Tuesday, June 12, 2007

Ban the Bag!

What do Leaf Rapids, Manitoba and San Francisco, CA have in common? [And as of January 2008, China.] Leaf Rapids, Manitoba, and San Francisco, California, are each the first municipalities in their respective countries, Canada and the USA, to ban plastic grocery bags. You probably all know where San Francisco is, but just in case you're not familiar with Leaf Rapids, it's 980 kilometers NE of Winnipeg. Plastic bags are no-nos on both the sourcing side (made of petroleum, a non-renewable resource) and the discard side (they take 1000 years to degrade, litter the roadside, and endanger marine wildlife, among their many negatives. They are rarely recycled, so they wind in landfills, or stuck in trees.)
I love that the hamlet of Leaf Rapids (pop. 550) and the city of SF are using policy to change behavior. San Francisco is giving stores 6 months to transition to compostable plastic bags, and of course will still dispense paper. (Since I just bought stock in Metabolix, compostable plastic, I'm all set to benefit from this law!) Supeprmarkets have been afraid to charge for bags, even though that is what motivates people to change their habits. It always irks me when supermarkets don't credit me when I bring my own motley collection of cloth bags, since it saves them money; paper bags cost about $.05 and plastic bags cost about 1 cent a piece, and most often they double bag, or put so little into a plastic that it's the equivalent. The best is I can do locally is ShopRite which credits the princely sum of $.02 per bag if you bring your own. Hardly a motivator, unless you are truly an eco-maniac. Our food co-op charges for the paper bags, but provides boxes for free, that would have to be hauled away. It is rare to see folks paying for the privilege of a bag, but of course they're more eco-focused than the mainstream. Lately supermarkets seem to be cutting back on paper bags altogether. (That's one thing people love about Trader Joe's and WholeFoods, their great paper bags!)
I first heard about reusuable bags in 1970 during the first Earth Day celebrations, and saw them in Israel in the 70's where folks went to the Shuk with string bags which when collapsed are tiny.
By now I have quite a collection of cloth grocery bags which I keep in my car. My favorite bag is the size of an old-fashioned brown bag, made of vinyl which keeps its shape, with handles. When a bag is heavy enough to keep its shape, it makes loading it full of groceries much easier, since you can use both hands to pack them. A flat bottom is crucial. Think how well-designed the humble paper bag is. I have many bags which were freebies and are less well-suited to the task. Last year WholeFoods distributed free bags which are very attractive, but unfortunately are too flimsy and too deep to be very useful. When I walk to the market, I just use a backpack.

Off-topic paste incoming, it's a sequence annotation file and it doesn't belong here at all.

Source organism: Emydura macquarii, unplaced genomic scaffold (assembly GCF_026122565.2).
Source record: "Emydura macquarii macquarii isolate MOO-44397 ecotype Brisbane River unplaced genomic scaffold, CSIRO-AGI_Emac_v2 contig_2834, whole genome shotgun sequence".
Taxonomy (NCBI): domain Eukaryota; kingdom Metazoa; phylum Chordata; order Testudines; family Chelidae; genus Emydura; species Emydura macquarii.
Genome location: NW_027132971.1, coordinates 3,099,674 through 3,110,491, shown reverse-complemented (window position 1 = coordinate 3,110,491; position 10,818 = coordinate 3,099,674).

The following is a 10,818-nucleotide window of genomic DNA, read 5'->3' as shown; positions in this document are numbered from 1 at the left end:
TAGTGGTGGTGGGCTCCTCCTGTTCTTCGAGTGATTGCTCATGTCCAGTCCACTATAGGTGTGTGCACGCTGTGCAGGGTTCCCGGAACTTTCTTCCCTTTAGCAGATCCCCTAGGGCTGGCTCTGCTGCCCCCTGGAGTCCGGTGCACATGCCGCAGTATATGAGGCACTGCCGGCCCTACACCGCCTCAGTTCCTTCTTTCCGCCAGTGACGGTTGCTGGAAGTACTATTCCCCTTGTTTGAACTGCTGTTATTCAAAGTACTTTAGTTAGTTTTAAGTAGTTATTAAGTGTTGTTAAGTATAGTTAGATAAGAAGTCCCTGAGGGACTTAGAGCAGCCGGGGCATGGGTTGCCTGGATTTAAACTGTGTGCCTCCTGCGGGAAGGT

It's not worth it, IMHO, to use poorly designed reusable bags, because they will annoy you every time you use them. Good bags are a luxury which is worth it. Since reusing bags is helping the environment, why not go an extra step and source them from hemp, a eco-superior fabric, since it requires fewer resources to grow?

1 comment:

verena said...

I wholeheartedly agree with using reusable bags for shopping. Every time I buy something lately I am so annoyed with the *expensive* bag they stuff it in, the occasional other stuffing, and all of the packaging on the items. I recently bought 8 good quality shopping bags from reusablebags.com and I keep them in my car. I took them to the grocery store for the second time the other day, and the bagger just didn't get it. He had never seen such a thing before. Yesterday I had to pick up a new hard drive for my computer and a few other things and the cashier tried to stuff my three small boxes into a larger box. I told her to keep the box. "Are you sure? Do you want me to put it in a bag?" No. I don't want anything I have to take home and throw away.